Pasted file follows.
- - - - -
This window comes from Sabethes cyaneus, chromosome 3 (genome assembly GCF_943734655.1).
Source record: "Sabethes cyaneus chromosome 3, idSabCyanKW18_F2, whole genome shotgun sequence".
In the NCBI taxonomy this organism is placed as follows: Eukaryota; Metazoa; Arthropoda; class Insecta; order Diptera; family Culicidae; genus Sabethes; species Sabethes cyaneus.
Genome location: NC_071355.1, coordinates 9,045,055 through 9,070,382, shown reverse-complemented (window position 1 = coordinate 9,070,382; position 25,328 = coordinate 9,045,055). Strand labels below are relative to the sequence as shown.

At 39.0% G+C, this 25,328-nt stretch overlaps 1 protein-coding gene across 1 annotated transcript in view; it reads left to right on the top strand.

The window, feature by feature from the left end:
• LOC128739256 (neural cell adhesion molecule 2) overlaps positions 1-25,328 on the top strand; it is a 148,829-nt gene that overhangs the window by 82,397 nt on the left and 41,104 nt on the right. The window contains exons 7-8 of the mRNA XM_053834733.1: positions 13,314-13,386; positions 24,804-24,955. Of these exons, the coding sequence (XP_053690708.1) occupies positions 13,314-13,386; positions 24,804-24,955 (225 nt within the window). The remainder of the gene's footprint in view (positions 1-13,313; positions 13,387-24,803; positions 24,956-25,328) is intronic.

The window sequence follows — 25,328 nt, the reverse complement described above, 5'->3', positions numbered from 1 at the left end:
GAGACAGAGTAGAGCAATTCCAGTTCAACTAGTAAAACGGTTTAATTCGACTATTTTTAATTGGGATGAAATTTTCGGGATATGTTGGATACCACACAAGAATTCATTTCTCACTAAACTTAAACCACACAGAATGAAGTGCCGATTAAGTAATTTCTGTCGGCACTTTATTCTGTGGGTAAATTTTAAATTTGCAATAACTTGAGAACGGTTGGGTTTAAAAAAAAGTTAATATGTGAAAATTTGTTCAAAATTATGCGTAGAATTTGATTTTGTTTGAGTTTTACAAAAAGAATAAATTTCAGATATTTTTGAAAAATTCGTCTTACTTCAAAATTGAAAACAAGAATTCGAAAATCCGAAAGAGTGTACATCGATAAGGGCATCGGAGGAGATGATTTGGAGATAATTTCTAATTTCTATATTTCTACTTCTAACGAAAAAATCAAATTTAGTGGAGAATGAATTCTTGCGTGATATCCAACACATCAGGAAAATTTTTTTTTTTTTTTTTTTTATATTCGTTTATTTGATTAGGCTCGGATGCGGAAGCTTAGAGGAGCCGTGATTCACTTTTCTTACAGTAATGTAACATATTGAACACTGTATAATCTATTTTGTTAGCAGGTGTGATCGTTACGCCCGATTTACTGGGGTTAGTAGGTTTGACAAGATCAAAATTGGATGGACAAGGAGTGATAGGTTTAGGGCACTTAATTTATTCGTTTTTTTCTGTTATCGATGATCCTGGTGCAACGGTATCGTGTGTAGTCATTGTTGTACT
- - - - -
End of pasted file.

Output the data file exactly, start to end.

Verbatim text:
This window comes from Sabethes cyaneus, chromosome 3 (genome assembly GCF_943734655.1).
Source record: "Sabethes cyaneus chromosome 3, idSabCyanKW18_F2, whole genome shotgun sequence".
In the NCBI taxonomy this organism is placed as follows: Eukaryota; Metazoa; Arthropoda; class Insecta; order Diptera; family Culicidae; genus Sabethes; species Sabethes cyaneus.
Genome location: NC_071355.1, coordinates 9,045,055 through 9,070,382, shown reverse-complemented (window position 1 = coordinate 9,070,382; position 25,328 = coordinate 9,045,055). Strand labels below are relative to the sequence as shown.

At 39.0% G+C, this 25,328-nt stretch overlaps 1 protein-coding gene across 1 annotated transcript in view; it reads left to right on the top strand.

The window, feature by feature from the left end:
• LOC128739256 (neural cell adhesion molecule 2) overlaps positions 1-25,328 on the top strand; it is a 148,829-nt gene that overhangs the window by 82,397 nt on the left and 41,104 nt on the right. The window contains exons 7-8 of the mRNA XM_053834733.1: positions 13,314-13,386; positions 24,804-24,955. Of these exons, the coding sequence (XP_053690708.1) occupies positions 13,314-13,386; positions 24,804-24,955 (225 nt within the window). The remainder of the gene's footprint in view (positions 1-13,313; positions 13,387-24,803; positions 24,956-25,328) is intronic.

The window sequence follows — 25,328 nt, the reverse complement described above, 5'->3', positions numbered from 1 at the left end:
GAGACAGAGTAGAGCAATTCCAGTTCAACTAGTAAAACGGTTTAATTCGACTATTTTTAATTGGGATGAAATTTTCGGGATATGTTGGATACCACACAAGAATTCATTTCTCACTAAACTTAAACCACACAGAATGAAGTGCCGATTAAGTAATTTCTGTCGGCACTTTATTCTGTGGGTAAATTTTAAATTTGCAATAACTTGAGAACGGTTGGGTTTAAAAAAAAGTTAATATGTGAAAATTTGTTCAAAATTATGCGTAGAATTTGATTTTGTTTGAGTTTTACAAAAAGAATAAATTTCAGATATTTTTGAAAAATTCGTCTTACTTCAAAATTGAAAACAAGAATTCGAAAATCCGAAAGAGTGTACATCGATAAGGGCATCGGAGGAGATGATTTGGAGATAATTTCTAATTTCTATATTTCTACTTCTAACGAAAAAATCAAATTTAGTGGAGAATGAATTCTTGCGTGATATCCAACACATCAGGAAAATTTTTTTTTTTTTTTTTTTTATATTCGTTTATTTGATTAGGCTCGGATGCGGAAGCTTAGAGGAGCCGTGATTCACTTTTCTTACAGTAATGTAACATATTGAACACTGTATAATCTATTTTGTTAGCAGGTGTGATCGTTACGCCCGATTTACTGGGGTTAGTAGGTTTGACAAGATCAAAATTGGATGGACAAGGAGTGATAGGTTTAGGGCACTTAATTTATTCGTTTTTTTCTGTTATCGATGATCCTGGTGCAACGGTATCGTGTGTAGTCATTGTTGTACT